The first week of February, New Yorkers stared helplessly from piers along the East River as a boat was "taken by a large Cake of Ice in our Harbour, and carried by it through the Narrows, and out of sight." Watchers wondered, but could not discover, what happened to the people on board. Six more ships lay frozen in Long Island Sound, and another, sails set, crashed against the ice, abandoned. Meanwhile, from Charleston, South Carolina, came the shocking news that slaves had nearly destroyed that city, burning three hundred houses to the ground. But this turned out to have been only a rumor. On February 9, Zenger printed a quiet retraction: "The report of the Negroes rising was groundless."
Even while the weather worsened, there were still city pleasures to be had. "on Thursday, Feb. the 12th at the new Theatre in the Broad Way will be presented a Comedy call'd the Beaux Stratagem," announced a back-page ad in the New-York Weekly Journal, in the hard winter of 1741. Tickets for a box: 5 shillings; for the pit: 2 shillings and 6 pence.
For those who ventured out by the light of lanterns to attend the New York debut of George Farquhar's late Restoration comedy, it was a cold walk down "the Broad Way," a wide, straight street, paved with cobbles, slick with snow, and thickly canopied with the overburdened, icy branches of the beech and locust trees that lined it. The theatre lay just across from the Bowling Green, a triangle of land at the wide base of Broadway fenced in in 1734 "for the Beauty & Ornament of the Said Street as well as for the Recreation & delight of the Inhabitants."
An evening at the theatre must have been delightful distraction for those who could scare up the shillings, and whose boots were warm enough to keep frostbite at bay. The Beaux' Stratagem, first staged in London in 1707, was not only George Farquhar's best play but also the most successful comedy of the age. From its debut to the close of the eighteenth century, it was performed in London during every season but one; and in the 1730s alone, it was staged over a hundred times.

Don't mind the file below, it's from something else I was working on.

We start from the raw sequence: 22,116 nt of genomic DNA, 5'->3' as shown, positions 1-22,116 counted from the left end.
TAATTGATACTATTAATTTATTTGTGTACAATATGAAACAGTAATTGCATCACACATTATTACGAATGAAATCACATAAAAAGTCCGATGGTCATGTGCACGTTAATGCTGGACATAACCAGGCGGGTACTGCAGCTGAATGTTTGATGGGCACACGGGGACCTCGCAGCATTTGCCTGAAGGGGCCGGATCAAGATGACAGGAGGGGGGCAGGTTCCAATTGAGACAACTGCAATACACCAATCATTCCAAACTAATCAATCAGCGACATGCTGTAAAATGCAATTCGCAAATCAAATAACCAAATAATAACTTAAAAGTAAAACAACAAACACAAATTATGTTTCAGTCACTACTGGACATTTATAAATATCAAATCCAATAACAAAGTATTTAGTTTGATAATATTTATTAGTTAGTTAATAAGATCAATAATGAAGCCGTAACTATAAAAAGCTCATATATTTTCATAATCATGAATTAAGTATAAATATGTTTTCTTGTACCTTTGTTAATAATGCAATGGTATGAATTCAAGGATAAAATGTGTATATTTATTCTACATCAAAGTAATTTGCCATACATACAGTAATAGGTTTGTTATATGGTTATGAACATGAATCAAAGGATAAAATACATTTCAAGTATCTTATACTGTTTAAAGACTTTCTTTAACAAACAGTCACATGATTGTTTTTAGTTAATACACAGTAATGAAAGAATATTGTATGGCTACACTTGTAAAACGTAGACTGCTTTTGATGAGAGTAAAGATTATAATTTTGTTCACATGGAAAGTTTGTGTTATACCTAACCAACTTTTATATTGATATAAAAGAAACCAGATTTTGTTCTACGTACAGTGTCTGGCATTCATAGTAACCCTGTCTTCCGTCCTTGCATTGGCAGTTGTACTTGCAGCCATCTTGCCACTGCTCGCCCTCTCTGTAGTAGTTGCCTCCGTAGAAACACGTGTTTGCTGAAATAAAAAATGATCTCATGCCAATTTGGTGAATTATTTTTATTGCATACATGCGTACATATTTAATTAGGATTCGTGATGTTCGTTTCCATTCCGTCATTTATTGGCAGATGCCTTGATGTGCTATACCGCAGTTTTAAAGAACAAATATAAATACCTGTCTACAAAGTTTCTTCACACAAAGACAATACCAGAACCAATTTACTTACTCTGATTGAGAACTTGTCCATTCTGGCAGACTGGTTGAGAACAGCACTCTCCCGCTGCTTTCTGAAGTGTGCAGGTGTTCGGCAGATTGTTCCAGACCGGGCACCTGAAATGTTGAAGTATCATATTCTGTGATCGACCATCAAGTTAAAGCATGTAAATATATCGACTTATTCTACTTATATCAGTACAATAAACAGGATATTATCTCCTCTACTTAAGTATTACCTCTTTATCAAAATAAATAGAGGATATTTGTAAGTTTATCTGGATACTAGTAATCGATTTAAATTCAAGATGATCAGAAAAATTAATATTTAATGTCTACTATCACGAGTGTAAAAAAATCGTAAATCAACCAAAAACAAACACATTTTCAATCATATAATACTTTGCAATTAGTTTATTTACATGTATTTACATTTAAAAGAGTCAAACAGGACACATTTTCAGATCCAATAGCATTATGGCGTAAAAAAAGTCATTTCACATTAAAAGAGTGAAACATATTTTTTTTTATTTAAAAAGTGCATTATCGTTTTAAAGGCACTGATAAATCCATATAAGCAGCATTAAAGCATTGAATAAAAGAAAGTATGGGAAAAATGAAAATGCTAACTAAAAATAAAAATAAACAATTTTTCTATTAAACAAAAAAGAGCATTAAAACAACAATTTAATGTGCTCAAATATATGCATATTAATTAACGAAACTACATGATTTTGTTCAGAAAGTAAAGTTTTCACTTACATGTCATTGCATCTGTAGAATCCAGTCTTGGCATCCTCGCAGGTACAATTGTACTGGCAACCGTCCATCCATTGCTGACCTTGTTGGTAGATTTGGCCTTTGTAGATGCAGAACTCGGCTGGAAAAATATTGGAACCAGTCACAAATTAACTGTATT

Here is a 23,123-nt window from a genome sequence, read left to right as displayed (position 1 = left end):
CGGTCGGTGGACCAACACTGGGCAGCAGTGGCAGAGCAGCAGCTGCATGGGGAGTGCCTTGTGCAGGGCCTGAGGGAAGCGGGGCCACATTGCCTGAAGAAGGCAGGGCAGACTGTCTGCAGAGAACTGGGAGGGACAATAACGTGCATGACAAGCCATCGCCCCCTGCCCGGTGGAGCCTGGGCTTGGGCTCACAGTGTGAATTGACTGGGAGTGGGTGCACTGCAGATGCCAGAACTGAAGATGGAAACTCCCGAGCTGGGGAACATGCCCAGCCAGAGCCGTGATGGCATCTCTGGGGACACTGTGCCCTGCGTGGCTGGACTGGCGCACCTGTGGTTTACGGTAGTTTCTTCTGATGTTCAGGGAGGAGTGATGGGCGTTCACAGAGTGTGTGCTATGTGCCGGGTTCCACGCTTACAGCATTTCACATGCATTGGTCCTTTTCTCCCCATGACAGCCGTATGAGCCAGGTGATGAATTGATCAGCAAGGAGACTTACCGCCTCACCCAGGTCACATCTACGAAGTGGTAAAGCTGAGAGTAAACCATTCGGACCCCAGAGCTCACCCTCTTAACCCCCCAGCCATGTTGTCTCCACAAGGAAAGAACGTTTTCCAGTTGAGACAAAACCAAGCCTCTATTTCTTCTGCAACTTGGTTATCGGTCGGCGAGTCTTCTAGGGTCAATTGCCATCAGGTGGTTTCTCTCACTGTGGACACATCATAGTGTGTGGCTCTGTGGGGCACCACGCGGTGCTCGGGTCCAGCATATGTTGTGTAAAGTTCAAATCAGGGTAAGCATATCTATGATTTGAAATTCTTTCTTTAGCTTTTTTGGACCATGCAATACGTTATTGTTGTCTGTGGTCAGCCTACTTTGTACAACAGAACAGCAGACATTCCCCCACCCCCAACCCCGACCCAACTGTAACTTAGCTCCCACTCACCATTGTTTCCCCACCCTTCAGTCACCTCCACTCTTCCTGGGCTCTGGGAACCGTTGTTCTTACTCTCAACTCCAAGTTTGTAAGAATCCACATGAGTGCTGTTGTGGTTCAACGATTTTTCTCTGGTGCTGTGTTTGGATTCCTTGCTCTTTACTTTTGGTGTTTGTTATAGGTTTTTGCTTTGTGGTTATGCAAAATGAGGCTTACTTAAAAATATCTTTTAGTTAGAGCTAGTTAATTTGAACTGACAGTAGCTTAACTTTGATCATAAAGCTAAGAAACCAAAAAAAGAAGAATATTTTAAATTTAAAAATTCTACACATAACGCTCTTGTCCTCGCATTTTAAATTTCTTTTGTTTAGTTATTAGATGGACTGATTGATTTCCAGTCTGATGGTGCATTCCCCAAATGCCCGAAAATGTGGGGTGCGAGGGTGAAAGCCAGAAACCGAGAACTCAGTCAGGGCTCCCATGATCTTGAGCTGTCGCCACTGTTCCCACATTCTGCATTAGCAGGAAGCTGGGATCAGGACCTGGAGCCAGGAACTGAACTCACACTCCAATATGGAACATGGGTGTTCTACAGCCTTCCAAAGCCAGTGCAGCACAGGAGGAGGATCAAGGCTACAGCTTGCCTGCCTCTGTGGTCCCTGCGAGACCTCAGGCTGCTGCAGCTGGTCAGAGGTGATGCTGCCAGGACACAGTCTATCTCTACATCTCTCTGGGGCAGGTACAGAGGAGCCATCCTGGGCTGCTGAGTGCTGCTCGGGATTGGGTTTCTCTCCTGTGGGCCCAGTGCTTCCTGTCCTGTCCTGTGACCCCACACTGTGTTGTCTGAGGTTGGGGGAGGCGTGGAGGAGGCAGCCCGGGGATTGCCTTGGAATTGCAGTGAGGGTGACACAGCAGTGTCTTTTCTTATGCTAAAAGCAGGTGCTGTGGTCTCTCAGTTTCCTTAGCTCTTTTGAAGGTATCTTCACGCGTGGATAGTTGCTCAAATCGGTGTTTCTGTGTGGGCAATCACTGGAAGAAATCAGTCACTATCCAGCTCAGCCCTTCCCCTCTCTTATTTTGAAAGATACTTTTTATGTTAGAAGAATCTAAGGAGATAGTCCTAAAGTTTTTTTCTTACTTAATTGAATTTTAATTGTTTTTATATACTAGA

The appeal of The Beaux' Stratagem to eighteenth-century audiences lay chiefly in its dizzying reversal of roles and fortunes. The play tells the tale of "two gentlemen of broken fortunes," Aimwell and Archer, on a trip to the town of Lichfield. Having spent their small inheritances on the pleasures of London, the two friends travel from town to town, each taking a turn at pretending to be his companion's servant in order to help his "master" impress and seduce gullible country women. In Lichfield, the ruse works well until Aimwell falls in love with Dorinda, the wealthy daughter of Lady Bountiful, and Archer is taken with Dorinda's married sister-in-law, Mrs. Sullen. Intrigues abound, as Aimwell decides to pass himself off as his elder brother, a viscount, in hopes of securing Dorinda's hand, while a host of still sillier characters-a dishonest innkeeper, Bonniface, and his clever daughter, Cherry; Lady Bountiful's dim-witted son, Squire Sullen; Sullen's dunderheaded servant, Scrub; an amorous French count; a nefarious French priest; and a gang of particularly feckless robbers-pursue their own schemes, stage their own impostures, and plot their own plots, their beaux' stratagem, leading Archer to conclude at the end of Act II, "We're like to have as many adventures in our inn as Don Quixote had in his."